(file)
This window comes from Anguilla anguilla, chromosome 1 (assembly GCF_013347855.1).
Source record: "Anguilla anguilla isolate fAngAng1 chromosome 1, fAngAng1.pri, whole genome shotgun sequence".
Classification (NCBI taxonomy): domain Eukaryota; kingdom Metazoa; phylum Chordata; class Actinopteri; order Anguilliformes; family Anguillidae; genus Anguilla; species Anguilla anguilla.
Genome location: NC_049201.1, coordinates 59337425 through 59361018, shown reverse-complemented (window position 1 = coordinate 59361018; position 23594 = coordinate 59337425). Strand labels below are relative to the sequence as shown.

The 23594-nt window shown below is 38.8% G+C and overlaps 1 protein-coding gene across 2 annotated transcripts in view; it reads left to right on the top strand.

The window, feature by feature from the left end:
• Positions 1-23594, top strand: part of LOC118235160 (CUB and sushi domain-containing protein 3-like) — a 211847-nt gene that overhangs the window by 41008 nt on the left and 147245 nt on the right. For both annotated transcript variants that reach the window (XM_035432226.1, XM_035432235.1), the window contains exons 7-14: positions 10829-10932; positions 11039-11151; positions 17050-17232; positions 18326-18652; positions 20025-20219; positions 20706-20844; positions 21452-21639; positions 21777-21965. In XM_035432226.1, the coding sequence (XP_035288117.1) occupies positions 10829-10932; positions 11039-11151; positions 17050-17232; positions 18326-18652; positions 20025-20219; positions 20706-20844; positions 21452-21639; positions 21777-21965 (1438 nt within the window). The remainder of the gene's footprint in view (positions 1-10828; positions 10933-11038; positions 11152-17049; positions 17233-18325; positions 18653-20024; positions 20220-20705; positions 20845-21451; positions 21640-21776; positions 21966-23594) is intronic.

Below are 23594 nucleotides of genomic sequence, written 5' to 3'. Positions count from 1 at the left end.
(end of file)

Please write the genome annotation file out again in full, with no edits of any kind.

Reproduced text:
This window comes from Anguilla anguilla, chromosome 1 (assembly GCF_013347855.1).
Source record: "Anguilla anguilla isolate fAngAng1 chromosome 1, fAngAng1.pri, whole genome shotgun sequence".
Classification (NCBI taxonomy): domain Eukaryota; kingdom Metazoa; phylum Chordata; class Actinopteri; order Anguilliformes; family Anguillidae; genus Anguilla; species Anguilla anguilla.
Genome location: NC_049201.1, coordinates 59337425 through 59361018, shown reverse-complemented (window position 1 = coordinate 59361018; position 23594 = coordinate 59337425). Strand labels below are relative to the sequence as shown.

The 23594-nt window shown below is 38.8% G+C and overlaps 1 protein-coding gene across 2 annotated transcripts in view; it reads left to right on the top strand.

The window, feature by feature from the left end:
• Positions 1-23594, top strand: part of LOC118235160 (CUB and sushi domain-containing protein 3-like) — a 211847-nt gene that overhangs the window by 41008 nt on the left and 147245 nt on the right. For both annotated transcript variants that reach the window (XM_035432226.1, XM_035432235.1), the window contains exons 7-14: positions 10829-10932; positions 11039-11151; positions 17050-17232; positions 18326-18652; positions 20025-20219; positions 20706-20844; positions 21452-21639; positions 21777-21965. In XM_035432226.1, the coding sequence (XP_035288117.1) occupies positions 10829-10932; positions 11039-11151; positions 17050-17232; positions 18326-18652; positions 20025-20219; positions 20706-20844; positions 21452-21639; positions 21777-21965 (1438 nt within the window). The remainder of the gene's footprint in view (positions 1-10828; positions 10933-11038; positions 11152-17049; positions 17233-18325; positions 18653-20024; positions 20220-20705; positions 20845-21451; positions 21640-21776; positions 21966-23594) is intronic.

Below are 23594 nucleotides of genomic sequence, written 5' to 3'. Positions count from 1 at the left end.